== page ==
After the comment about my clothes my mother asked: “Are you a lesbian?” In our world lesbian wasn’t a word used in polite company.

She asked if I’d been sexually assaulted, to which I responded no. I’d been taught homosexuality was a form of sexual perversion. There were degrees of perversion, but having a crush on another girl was just one step away from making love to a cow. At home I’d been taught that homosexuals had become perverted as the result of trauma; their sexuality was broken. Perverted. My mother thought I was perverted. Broken. My mother thought I was broken.

She said my clothes were ugly and that I looked like a dyke, a word I’d never heard.

I began to cry. “I’m not a lesbian! I’m not a lesbian!” I didn’t know if what I was saying was true but it didn’t matter.

My mind raced and the world felt swimmy as I thought of the time earlier that year when Misty, a girl from church, had grabbed my journal, refusing to give it back. Terror had surged through my whole body at the thought of her seeing the page of doodles I’d dedicated to brunette at church’s name.

I was terrified Misty would know what I couldn’t even put into words; what I didn’t even know yet, myself. I was terrified she would tell people what I couldn’t find the words for. But as she held my diary out of reach she flipped right past the incriminating evidence without knowing what it meant.

But can you be a lesbian if you still like boys? I’d only learned that “gay” could mean more than happy the year before, so “bi” was nowhere in my vocabulary.

“I’m not a lesbian!” I cried again, unsure if I was telling the truth. But it didn’t matter. I couldn’t be one. I couldn’t be that word.

My mother began to get angry. She said I was lying.

“I’m not lying! I’m not a lesbian.” I wasn’t sure if what I was saying was true. But it didn’t matter because I planned to make it true. Or at least I would make everyone believe it was true.

She called me butch, an unfamiliar term I could tell was intended as an insult so it stung even without a definition. She called me an ugly lesbian.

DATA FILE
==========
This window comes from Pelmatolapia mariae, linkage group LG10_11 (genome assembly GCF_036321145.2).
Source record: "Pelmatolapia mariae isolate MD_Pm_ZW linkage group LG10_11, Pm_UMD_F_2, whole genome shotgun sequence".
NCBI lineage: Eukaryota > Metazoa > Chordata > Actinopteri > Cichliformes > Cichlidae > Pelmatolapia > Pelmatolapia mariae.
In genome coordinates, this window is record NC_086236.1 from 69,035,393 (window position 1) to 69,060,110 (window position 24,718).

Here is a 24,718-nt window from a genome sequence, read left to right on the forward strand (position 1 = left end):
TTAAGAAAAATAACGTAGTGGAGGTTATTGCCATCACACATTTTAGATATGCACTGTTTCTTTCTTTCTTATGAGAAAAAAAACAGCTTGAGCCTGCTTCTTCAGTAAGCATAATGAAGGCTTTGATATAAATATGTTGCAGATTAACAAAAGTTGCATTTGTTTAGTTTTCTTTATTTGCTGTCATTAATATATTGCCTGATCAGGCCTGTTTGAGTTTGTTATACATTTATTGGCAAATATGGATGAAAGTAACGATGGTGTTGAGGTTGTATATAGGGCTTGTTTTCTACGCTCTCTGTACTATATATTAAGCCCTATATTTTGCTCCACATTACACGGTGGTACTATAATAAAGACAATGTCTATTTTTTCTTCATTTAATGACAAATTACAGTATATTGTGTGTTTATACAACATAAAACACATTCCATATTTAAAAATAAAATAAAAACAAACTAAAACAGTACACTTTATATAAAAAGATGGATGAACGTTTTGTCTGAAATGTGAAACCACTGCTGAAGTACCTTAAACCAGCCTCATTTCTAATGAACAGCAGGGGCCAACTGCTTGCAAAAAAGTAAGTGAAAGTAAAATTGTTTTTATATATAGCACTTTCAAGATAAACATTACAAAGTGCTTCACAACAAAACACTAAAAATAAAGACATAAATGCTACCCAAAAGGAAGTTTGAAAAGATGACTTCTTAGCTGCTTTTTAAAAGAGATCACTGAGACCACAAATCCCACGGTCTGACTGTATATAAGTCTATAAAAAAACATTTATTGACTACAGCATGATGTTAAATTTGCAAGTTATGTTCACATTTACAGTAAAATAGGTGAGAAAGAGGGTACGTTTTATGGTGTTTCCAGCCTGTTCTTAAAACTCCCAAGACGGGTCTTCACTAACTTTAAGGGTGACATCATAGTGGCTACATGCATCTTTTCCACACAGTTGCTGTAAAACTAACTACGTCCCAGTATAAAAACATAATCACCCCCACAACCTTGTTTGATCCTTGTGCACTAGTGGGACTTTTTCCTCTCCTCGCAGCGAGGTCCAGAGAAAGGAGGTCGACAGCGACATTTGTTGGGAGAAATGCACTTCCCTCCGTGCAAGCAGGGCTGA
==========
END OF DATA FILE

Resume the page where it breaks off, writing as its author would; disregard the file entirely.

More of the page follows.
Ugly. Lesbian.

And at that moment I decided that if this is what happens when you’re a lesbian, then I would never be one. I would do whatever I needed to do, say whatever needed to be said to avoid ever being called that word again.

She said I disgusted her. She said I made her physically sick.

I needed to get away from the accusations so I pushed past my mother, throwing my bedroom door open so quickly that it shatters the mirror behind it with a crash.

I ran down the hallway and out the front door.

I didn’t even notice that I’ve forgotten my shoes until I was already halfway down our street.

Now I see, that if I were truly to be myself,
I would break my family’s heart.

I chose to be a good Christian girl. I eventually got rid of my secular music, even Christina. I didn’t go on a single date in high school, or even for years after high school. I didn’t go to prom. I said I only liked boys. I said I loved being homeschooled. I read my bible and prayed every day. I was actively involved in my church. I said I was theologically and politically conservative. I tried so hard to squeeze myself into the box that everyone said was mine, but I’m not a contortionist so I got pretty bruised up as my arms and legs knocked against the walls of my prescribed identity.